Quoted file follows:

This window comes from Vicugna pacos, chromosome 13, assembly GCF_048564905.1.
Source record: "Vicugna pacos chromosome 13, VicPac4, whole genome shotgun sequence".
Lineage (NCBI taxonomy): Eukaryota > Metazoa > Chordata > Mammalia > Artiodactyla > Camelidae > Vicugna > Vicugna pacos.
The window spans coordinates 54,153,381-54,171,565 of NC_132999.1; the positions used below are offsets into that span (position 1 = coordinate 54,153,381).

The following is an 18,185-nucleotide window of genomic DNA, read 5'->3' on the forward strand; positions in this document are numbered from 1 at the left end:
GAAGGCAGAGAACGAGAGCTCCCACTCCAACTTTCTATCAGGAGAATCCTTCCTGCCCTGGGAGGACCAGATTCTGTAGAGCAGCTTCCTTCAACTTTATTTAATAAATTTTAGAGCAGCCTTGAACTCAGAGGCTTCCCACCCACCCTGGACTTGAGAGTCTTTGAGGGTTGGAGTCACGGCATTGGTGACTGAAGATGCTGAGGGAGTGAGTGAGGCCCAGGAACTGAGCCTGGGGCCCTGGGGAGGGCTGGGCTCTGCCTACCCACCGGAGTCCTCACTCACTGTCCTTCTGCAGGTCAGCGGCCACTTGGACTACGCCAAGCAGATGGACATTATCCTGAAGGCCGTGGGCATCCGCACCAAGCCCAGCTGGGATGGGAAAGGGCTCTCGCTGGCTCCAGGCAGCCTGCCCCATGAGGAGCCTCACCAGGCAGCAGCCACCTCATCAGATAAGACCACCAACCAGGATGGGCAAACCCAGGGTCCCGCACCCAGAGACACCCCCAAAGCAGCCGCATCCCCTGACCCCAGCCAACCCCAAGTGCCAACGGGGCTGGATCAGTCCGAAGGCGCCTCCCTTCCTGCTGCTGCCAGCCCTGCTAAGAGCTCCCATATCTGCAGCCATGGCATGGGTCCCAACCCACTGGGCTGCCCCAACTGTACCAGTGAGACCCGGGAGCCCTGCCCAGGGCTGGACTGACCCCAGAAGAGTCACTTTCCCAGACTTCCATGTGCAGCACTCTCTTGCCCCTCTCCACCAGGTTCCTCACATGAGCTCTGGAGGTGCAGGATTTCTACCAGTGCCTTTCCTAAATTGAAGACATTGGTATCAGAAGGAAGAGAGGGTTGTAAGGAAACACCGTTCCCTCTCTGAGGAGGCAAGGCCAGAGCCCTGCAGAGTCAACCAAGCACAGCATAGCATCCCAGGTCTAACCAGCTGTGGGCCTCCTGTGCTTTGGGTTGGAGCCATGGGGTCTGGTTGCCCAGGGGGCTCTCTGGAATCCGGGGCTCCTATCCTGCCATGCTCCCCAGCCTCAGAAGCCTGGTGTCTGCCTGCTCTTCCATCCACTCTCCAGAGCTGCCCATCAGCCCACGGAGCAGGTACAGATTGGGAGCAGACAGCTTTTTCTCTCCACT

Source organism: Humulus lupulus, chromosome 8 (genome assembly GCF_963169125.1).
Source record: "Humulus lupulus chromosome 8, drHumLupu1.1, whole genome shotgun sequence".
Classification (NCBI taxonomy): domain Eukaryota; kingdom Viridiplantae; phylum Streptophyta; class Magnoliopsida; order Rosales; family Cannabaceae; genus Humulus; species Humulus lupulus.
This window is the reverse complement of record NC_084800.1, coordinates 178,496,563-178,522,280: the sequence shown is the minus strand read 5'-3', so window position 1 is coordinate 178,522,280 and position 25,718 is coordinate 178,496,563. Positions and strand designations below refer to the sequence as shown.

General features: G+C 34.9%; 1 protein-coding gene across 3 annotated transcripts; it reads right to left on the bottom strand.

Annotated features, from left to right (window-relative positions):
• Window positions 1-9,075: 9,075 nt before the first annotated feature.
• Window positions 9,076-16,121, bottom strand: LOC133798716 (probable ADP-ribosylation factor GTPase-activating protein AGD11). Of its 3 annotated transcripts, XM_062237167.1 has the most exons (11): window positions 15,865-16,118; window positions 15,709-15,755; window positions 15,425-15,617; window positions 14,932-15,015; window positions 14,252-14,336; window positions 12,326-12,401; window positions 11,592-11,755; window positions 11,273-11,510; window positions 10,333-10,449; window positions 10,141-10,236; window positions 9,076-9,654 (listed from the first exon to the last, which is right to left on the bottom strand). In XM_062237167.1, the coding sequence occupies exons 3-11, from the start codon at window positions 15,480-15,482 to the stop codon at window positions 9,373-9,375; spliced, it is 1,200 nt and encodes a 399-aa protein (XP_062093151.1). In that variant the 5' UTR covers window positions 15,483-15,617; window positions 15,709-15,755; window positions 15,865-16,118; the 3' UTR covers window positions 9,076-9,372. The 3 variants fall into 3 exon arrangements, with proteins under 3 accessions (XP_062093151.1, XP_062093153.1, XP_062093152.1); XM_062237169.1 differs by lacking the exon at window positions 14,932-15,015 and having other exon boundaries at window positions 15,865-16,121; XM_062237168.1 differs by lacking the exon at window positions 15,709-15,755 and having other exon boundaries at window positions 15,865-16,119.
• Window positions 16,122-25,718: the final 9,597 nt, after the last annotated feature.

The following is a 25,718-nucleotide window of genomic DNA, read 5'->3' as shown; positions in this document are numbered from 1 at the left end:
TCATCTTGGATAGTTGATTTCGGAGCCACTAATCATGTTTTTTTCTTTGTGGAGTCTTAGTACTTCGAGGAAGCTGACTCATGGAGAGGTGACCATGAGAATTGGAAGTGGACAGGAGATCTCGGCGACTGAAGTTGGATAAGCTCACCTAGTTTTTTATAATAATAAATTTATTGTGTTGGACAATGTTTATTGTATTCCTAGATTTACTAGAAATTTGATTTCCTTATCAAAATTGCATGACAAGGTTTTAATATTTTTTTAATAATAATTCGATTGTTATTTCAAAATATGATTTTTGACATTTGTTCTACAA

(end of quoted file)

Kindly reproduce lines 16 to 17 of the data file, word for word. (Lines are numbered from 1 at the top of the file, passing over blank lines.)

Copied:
The following is a 25,718-nucleotide window of genomic DNA, read 5'->3' as shown; positions in this document are numbered from 1 at the left end:
TCATCTTGGATAGTTGATTTCGGAGCCACTAATCATGTTTTTTTCTTTGTGGAGTCTTAGTACTTCGAGGAAGCTGACTCATGGAGAGGTGACCATGAGAATTGGAAGTGGACAGGAGATCTCGGCGACTGAAGTTGGATAAGCTCACCTAGTTTTTTATAATAATAAATTTATTGTGTTGGACAATGTTTATTGTATTCCTAGATTTACTAGAAATTTGATTTCCTTATCAAAATTGCATGACAAGGTTTTAATATTTTTTTAATAATAATTCGATTGTTATTTCAAAATATGATTTTTGACATTTGTTCTACAA